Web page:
Virus That Infected Our Ancestors May Play a Role in Addiction

By Paul Gaita 09/28/18

Researchers studied whether the retrovirus played a part in promoting addiction in some individuals.

scientist holding a test tube

A virus that infected a human-related species more than 250,000 years ago may be the key as to why some individuals are more likely to develop dependencies towards drugs or alcohol.

A recent study found that traces of an ancient retrovirus—a virus that inserts its genetic code into its host's DNA—known as HK2 was 2.5 times more likely to be found in the genetic makeup of individuals who had contracted either HIV or hepatitis C through intravenous drug use than individuals who had become infected through other means, such as sexual intercourse.

Traces of the HK2 virus are believed to exist in approximately 5 to 10% of the global population.

The study—conducted by researchers from the University of Athens in Greece and Oxford University in London, England—was published in the journal Proceedings of the National Academy of Sciences and was comprised of two parts; the Greek research group analyzed the genes of more than 200 individuals with HIV, while the English group looked at the DNA of approximately 180 individuals infected with the hepatitis C virus. 

The Greek researchers found that the members of their study group that contracted HIV from intravenous (IV) drug use were 2.5 times more likely to have traces of the HK2 retrovirus in their genetic makeup than those who became infected through intercourse or other means.

The English researchers found similar results in their study group, with those who contracted hepatitis C through IV drug use and were long-time drug users 3.6 times more likely to have traces of the retrovirus in their genes than those who were infected in another manner.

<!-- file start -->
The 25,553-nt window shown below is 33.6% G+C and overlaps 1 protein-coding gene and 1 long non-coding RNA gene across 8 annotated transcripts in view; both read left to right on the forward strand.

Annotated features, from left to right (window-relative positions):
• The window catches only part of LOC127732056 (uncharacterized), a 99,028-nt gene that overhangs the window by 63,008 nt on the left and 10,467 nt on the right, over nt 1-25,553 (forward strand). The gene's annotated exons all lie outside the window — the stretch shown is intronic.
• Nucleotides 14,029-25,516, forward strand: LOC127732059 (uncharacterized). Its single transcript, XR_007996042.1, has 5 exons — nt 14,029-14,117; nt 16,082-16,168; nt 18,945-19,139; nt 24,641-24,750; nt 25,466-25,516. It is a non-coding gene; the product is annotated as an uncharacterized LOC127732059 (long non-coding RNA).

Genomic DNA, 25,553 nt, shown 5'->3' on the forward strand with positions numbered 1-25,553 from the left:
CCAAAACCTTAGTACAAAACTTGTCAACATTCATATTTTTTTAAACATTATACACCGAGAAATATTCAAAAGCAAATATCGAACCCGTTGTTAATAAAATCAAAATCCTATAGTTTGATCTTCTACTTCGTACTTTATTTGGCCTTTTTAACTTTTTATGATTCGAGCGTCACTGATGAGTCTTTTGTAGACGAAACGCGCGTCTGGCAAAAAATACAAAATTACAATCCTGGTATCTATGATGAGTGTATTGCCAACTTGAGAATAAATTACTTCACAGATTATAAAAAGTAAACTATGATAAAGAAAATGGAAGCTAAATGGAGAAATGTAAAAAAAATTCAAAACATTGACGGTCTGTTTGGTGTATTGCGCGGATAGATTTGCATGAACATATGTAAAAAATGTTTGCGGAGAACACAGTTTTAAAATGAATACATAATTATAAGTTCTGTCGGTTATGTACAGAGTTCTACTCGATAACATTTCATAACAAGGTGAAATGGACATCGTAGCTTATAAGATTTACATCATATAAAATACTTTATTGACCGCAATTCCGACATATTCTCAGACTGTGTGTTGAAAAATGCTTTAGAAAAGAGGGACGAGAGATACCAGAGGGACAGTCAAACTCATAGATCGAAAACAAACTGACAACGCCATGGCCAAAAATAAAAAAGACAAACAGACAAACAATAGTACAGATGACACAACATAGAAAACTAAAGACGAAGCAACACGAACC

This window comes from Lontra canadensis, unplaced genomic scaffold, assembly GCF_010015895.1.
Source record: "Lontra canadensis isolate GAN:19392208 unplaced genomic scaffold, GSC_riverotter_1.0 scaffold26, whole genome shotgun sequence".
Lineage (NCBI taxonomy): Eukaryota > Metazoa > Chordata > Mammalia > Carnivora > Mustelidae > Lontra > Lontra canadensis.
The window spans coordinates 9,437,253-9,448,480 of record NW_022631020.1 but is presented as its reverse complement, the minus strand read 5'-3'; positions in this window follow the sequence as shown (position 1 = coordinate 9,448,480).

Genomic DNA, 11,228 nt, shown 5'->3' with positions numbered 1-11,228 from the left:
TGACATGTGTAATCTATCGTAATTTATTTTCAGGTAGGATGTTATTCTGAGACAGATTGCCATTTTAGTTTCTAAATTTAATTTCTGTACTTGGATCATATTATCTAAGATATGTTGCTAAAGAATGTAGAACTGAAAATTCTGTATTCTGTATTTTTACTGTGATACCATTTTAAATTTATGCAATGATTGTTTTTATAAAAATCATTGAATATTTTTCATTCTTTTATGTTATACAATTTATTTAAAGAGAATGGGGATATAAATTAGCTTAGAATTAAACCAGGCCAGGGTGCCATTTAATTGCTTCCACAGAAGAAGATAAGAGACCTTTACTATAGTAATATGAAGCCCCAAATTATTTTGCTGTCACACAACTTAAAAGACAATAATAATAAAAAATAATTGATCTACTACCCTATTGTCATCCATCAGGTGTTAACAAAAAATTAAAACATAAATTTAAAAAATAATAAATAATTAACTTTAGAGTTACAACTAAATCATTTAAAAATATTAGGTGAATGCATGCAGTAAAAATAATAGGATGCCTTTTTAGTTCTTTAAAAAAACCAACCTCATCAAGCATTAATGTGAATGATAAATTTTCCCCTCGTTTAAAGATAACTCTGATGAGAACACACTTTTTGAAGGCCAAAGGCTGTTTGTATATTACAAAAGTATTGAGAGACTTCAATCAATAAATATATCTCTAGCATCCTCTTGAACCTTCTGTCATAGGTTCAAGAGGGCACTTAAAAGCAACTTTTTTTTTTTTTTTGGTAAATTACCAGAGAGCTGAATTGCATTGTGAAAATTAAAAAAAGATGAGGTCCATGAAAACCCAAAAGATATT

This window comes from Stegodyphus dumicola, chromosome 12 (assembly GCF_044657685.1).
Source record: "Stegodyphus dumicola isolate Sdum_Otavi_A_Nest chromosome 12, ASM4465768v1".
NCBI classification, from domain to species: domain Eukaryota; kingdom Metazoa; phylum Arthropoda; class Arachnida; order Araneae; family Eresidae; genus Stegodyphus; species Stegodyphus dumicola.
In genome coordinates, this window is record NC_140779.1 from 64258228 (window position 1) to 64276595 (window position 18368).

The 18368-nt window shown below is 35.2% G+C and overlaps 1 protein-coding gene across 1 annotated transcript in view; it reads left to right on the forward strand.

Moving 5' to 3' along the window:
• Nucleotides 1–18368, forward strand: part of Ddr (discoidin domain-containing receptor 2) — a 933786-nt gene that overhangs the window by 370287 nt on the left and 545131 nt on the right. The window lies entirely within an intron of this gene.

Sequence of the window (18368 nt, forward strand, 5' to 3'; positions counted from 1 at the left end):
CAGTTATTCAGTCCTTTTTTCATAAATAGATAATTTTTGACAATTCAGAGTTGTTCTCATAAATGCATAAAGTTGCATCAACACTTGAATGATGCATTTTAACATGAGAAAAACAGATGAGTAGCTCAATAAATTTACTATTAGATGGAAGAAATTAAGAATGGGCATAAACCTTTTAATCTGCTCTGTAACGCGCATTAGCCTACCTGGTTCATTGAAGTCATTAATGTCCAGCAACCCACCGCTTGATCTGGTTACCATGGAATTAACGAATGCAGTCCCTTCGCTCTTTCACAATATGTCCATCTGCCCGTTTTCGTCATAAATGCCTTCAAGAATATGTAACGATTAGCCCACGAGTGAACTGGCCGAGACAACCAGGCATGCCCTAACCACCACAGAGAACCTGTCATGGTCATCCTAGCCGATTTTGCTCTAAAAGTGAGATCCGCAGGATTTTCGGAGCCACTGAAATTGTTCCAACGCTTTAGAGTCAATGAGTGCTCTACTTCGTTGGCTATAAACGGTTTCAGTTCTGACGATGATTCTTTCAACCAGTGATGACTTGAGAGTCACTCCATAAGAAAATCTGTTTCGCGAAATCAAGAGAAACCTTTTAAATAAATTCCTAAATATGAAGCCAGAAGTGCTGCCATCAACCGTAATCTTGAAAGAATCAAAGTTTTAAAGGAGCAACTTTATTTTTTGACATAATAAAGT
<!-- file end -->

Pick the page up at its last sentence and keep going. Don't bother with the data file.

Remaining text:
As Live Science noted, when HK2 is found in an individual's DNA, it is found in a gene called RASGRF2, which is involved in the release of dopamine—the neurotransmitter linked to the brain's pleasure circuitry and the chemical released by the brain in large amounts during drug use which scientists believe causes the repetition of such experiences.

The second part of the study yielded less concrete results: scientists inserted traces of HK2 into the RASGRF2 gene in human cells that did not already contain it. While they discovered that the virus changed the means in which DNA created proteins, it remained unclear as to its direct connection to addictive behaviors.

According to co-senior study author Aris Katzourakis, professor of evolution and genomics at the University of Oxford, the study is "the first time that researchers have shown that an ancient viral insertion that's variably present in the population has a measurable, in this case detrimental, effect on our biology"—though as CNN noted, the RASGRF2 gene was associated with binge-drinking in a 2012 study.

The next step is to determine how HK2 influences dependent behaviors, with the end goal being a "drug to target" where the retrovirus has infiltrated the gene.

Doing that may allow science to "help people recovering from this kind of behavior," said Katzourakis.

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Paul Gaita lives in Los Angeles. He has contributed to the Los Angeles Times, Variety, LA Weekly, and The Los Angeles Beat, among many other publications and websites.